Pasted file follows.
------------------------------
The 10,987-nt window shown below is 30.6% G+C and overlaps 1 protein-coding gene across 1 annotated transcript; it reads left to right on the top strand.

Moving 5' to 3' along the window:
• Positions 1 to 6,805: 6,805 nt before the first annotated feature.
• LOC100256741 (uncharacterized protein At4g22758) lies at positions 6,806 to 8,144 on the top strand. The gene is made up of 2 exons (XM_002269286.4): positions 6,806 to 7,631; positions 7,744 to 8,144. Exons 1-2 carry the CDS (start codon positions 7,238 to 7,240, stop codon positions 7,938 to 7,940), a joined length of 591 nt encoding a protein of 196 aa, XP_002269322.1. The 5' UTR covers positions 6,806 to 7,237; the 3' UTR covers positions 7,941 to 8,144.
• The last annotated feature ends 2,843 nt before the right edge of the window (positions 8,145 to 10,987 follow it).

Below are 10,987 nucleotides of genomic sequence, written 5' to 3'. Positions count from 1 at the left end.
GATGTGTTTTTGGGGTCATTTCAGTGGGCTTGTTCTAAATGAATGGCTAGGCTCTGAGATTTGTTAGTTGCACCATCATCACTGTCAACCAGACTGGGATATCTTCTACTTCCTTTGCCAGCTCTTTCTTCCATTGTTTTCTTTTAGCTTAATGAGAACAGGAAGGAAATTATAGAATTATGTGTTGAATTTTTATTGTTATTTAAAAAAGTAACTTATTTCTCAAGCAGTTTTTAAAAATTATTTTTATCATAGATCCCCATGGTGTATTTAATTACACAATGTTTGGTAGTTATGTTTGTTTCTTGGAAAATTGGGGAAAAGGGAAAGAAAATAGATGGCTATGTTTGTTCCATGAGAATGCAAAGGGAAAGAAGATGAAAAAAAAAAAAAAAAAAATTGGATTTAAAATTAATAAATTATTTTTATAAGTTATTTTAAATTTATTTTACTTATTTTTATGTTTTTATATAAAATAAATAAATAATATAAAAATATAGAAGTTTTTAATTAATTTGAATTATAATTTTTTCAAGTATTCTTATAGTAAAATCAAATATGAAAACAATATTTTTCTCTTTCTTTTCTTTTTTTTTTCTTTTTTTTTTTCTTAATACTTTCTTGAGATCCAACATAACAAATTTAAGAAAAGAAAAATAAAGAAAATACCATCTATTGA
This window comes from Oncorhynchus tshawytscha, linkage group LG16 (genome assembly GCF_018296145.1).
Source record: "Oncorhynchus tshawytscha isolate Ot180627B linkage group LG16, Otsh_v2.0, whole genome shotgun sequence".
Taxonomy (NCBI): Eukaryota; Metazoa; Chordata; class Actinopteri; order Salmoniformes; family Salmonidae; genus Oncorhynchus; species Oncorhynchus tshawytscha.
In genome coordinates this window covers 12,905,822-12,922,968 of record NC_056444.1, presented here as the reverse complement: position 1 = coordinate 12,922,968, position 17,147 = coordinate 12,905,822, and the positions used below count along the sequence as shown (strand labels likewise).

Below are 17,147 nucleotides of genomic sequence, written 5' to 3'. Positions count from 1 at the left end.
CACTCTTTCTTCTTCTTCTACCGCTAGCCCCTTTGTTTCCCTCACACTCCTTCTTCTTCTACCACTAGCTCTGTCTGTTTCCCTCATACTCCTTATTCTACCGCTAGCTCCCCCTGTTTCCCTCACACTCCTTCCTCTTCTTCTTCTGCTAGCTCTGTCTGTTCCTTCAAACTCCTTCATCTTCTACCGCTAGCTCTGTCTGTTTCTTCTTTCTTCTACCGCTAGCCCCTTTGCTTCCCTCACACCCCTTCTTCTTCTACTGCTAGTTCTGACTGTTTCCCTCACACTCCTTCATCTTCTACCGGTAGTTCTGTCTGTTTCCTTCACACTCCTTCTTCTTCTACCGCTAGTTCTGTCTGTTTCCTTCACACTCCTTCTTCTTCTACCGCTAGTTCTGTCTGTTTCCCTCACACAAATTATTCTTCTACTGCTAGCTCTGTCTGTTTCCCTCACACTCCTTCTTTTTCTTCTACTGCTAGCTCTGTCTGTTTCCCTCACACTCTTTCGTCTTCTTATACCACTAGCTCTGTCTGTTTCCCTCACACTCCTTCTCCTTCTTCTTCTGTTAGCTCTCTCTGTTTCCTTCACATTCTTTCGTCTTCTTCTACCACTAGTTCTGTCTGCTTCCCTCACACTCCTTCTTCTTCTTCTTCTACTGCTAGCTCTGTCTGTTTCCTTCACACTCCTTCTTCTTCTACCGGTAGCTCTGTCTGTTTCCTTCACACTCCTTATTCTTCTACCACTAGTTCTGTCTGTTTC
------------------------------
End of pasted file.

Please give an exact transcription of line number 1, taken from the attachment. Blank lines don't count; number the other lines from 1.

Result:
The 10,987-nt window shown below is 30.6% G+C and overlaps 1 protein-coding gene across 1 annotated transcript; it reads left to right on the top strand.